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Palace of Khudáyár Khán: 40.539112, 70.938206
Jami Mosque Museum: 40.533127, 70.949085
Sahib Mian Hazrat Medressa, : 40.527966, 70.945550
Narbutabey Medressa: 40.538835, 70.952067
Dakhma-i Shokhon: 40.538224, 70.954385
Kokand Rail Station: 40.519193, 70.928859
Kokand Central Bus Station: 40.527607, 70.953008
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Palace of Khudáyár Khán
Palace of Khudáyár Khán

The palace, known as the 'Pearl of Kokand', was built by Khudayar Khan in 1871.  He was the last ruler of the Kokand Khanate, before it was conquered by Russia.  Currently, only two courtyards and 19 rooms (of the original 7 courtyards and 119 rooms) remain.  What survives functions as a museum of Kokand's history.
Kokand, Ferghana Province, Uzbekistan
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Jami Mosque Museum
Jami Mosque

Completed in 1812, built by the order of Umar Khan, the Jami Mosque is a very large mosque that can hold up to 10,000 worshipers.  The complex is dominated by a 22 meters high minaret, which is an impressive sight.    Much of the mosque currently functions as a museum.

It is open daily from 9am - 5pm.
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Sahib Mian Hazrat Medressa,
Sahib Mian Hazrat Medressa

The Sahib Mian Hazrat Medressa is where the famed Uzbek poet Mohammed Amin Muqimi lived and studied for the last 33 years of his life.  There is a small museum containing some of his belongings and some calligraphy written by Muqimi.
Kokand, Ferghana Province, Uzbekistan
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Narbutabey Medressa
Narbutabey Medressa

Built in 1799 under orders from Khan Narbuta, the Madrassah is unique among the religious institutions of Kokand in that it was open during the Soviet era.  Additionally, the adjacent mosque was also opened and allowed to operate by Stalin in order to boost his support among the Muslim populace.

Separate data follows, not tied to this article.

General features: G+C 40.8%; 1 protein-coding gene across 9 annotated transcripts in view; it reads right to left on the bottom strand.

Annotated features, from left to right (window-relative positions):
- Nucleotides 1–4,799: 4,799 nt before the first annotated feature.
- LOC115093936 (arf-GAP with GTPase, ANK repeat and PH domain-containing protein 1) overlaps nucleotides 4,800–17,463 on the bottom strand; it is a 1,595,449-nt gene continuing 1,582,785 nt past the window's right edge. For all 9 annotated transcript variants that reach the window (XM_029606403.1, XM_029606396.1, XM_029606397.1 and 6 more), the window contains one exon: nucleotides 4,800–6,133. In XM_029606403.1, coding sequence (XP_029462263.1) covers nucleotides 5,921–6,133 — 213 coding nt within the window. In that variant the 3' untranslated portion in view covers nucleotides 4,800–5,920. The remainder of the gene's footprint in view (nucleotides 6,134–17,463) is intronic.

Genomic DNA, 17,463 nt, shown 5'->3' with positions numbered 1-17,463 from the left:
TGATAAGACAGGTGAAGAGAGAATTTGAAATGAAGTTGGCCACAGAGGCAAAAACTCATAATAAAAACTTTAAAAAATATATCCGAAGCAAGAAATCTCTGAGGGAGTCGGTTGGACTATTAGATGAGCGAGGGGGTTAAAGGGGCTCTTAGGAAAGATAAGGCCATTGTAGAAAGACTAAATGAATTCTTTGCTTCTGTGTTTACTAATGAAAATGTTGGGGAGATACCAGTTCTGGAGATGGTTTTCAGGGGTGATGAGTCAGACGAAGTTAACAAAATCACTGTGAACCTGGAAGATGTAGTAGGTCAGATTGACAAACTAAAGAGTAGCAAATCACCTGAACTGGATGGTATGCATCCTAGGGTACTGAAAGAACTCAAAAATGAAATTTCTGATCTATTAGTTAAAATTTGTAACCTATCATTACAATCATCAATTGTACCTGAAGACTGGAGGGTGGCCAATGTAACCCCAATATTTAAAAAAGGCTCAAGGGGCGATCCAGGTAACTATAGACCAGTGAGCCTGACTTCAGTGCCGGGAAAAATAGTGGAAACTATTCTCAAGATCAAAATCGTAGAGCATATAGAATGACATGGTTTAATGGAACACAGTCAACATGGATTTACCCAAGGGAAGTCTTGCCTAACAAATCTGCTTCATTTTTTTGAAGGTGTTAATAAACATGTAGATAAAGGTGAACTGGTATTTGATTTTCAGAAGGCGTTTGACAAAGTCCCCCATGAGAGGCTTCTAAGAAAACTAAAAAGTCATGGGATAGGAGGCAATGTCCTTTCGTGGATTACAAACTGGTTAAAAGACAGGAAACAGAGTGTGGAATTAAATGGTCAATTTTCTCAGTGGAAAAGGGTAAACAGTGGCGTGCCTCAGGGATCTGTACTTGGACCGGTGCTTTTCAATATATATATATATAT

Kokand, Ferghana Province, Uzbekistan
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Dakhma-i Shokhon
Dakhma-i Shokhon

The Dakhma-i Shokhon is a necropolis, built to entomb the khans of Kokand.  It was constructed in the early 19th century, by Umar Khan.  There is a section of the necropolis complex, Ziarathona, where Umar is buried. The entrance doors are carved with an Arabic inscription from the Quran and some of Umar-Khan's poetry.
Kokand, Ferghana Province, Uzbekistan
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Kokand Rail Station
Kokand Railway Station

Trains connect Kokand to other parts of the Ferghana valley, like Andijan and to OSh.  There are, at the moment, no connections to Tashkent.
Kokand Railway Station, A-376, Kokand, Ferghana Province, Uzbekistan
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Kokand Central Bus Station
Kokand Central Bus Station

Buses and shared taxis depart form this bus station and connect Kokand to all parts of the Ferghana Valley, as well as to Tashkent.
Kokand Central Bus Station, Kokand, Ferghana Province, Uzbekistan